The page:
This invention provides a liquid crystal fiber waveguide and devices utilizing this waveguide in combination with means for applying electric fields and with optical elements including polarizers, mirrors, and birefringent elements. This invention is not limited to the specific materials, dimensions, configurations, and combinations provided herein for illustration. Numerous other embodiments within the range and scope of this invention will be readily apparent to those skilled in the art.
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|U.S. Classification||385/143, 385/2, 385/125, 385/142|
|International Classification||G02F1/1333, G02F1/383, G02B6/032|
|Cooperative Classification||G02F1/1326, G02B6/032, G02F1/383|
|European Classification||G02F1/13W, G02B6/032, G02F1/383|
|Apr 20, 1993||AS||Assignment|
Owner name: UNIVERSITY OF COLORADO FOUNDATION, COLORADO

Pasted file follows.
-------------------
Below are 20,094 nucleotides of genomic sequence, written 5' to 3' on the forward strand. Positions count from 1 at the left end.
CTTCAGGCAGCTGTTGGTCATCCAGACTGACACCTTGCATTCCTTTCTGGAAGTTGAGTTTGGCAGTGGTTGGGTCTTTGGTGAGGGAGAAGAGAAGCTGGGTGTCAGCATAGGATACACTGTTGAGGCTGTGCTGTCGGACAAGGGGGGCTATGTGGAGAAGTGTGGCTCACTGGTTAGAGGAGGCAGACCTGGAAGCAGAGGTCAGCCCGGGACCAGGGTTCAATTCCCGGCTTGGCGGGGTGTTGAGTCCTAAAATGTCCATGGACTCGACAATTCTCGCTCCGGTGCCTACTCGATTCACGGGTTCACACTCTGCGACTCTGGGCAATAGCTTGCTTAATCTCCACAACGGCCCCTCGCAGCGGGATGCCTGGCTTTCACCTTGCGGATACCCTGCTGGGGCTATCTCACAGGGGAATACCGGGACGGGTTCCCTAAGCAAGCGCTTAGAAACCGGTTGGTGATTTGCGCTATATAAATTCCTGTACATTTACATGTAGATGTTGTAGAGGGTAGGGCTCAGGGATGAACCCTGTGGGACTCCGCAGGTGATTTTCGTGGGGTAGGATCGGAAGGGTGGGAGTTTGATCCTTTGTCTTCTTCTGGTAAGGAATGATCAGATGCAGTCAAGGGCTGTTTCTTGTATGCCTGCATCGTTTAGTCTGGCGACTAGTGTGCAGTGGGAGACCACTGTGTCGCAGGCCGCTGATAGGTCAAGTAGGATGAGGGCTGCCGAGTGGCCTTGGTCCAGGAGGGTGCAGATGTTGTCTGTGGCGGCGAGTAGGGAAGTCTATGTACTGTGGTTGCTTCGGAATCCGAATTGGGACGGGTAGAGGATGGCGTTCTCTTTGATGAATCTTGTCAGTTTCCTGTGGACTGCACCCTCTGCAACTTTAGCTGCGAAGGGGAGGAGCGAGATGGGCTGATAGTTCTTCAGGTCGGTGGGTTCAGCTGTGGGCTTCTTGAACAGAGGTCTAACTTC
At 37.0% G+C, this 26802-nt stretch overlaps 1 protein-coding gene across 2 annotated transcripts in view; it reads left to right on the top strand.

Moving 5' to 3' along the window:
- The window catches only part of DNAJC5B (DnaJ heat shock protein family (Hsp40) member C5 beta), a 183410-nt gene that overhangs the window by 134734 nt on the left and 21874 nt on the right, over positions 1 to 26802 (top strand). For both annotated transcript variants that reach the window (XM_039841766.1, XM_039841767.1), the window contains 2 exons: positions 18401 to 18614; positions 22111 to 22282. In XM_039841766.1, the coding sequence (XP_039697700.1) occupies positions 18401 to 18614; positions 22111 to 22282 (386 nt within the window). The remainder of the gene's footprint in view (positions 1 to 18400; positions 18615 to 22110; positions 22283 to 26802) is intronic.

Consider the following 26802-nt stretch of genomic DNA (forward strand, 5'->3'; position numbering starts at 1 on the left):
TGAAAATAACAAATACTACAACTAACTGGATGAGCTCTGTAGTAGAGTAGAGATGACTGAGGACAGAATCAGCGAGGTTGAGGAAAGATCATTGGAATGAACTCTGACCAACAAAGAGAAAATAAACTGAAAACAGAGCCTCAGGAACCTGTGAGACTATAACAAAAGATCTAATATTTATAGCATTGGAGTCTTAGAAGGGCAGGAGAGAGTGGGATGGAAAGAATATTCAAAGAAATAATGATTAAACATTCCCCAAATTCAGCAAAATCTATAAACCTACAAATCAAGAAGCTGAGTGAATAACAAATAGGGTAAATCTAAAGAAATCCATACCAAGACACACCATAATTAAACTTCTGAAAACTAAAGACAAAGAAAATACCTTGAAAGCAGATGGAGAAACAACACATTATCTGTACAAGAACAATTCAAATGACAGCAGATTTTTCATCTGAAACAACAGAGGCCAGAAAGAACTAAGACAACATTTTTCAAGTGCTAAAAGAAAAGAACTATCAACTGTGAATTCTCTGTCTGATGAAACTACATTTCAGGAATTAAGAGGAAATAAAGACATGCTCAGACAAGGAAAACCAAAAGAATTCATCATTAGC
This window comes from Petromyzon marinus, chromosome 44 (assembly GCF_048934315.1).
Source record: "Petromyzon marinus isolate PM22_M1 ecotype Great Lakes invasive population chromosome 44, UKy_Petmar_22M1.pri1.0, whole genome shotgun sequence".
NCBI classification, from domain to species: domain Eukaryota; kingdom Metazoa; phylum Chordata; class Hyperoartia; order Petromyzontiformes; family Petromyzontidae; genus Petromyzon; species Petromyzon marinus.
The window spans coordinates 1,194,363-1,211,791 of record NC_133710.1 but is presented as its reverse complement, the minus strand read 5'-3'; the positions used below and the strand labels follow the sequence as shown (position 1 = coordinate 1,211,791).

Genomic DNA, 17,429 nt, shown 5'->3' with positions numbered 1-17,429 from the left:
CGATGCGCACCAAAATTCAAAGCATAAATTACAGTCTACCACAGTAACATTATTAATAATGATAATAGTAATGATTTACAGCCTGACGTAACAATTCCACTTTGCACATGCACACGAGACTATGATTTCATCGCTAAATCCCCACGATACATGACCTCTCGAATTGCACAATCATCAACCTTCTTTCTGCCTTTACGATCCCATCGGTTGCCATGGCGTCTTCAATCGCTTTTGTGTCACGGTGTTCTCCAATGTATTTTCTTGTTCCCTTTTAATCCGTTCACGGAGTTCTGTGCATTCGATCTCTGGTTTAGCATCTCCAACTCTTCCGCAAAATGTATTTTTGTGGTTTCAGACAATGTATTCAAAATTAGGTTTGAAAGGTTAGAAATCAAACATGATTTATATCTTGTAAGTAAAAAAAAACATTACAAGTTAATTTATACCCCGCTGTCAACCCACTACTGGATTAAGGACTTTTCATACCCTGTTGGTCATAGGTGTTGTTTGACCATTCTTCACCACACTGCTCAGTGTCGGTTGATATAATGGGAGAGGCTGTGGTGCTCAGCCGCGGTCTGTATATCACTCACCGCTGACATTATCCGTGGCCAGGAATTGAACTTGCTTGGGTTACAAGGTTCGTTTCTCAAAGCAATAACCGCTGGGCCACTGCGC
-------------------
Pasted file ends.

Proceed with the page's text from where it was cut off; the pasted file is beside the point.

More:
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Effective date: 19930226
|May 23, 1995||CC||Certificate of correction|
|Apr 30, 1998||FPAY||Fee payment|
Year of fee payment: 4
|May 21, 2002||REMI||Maintenance fee reminder mailed|
|Jul 12, 2002||AS||Assignment|
Owner name: NATIONAL SCIENCE FOUNDATION, VIRGINIA
Free format text: CONFIRMATORY LICENSE;ASSIGNOR:UNIVERSITY TECHNOLOGY CORP.;REEL/FRAME:013067/0809
Effective date: 20010514
|Nov 1, 2002||LAPS||Lapse for failure to pay maintenance fees|
|Dec 31, 2002||FP||Expired due to failure to pay maintenance fee|
Effective date: 20021101
|May 15, 2008||AS||Assignment|
Owner name: NATIONAL INSTITUTES OF HEALTH (NIH), U.S. DEPT. OF
Free format text: CONFIRMATORY LICENSE;ASSIGNOR:UNIVERSITY TECHNOLOGY CORPORATION;REEL/FRAME:020941/0832
Effective date: 20010524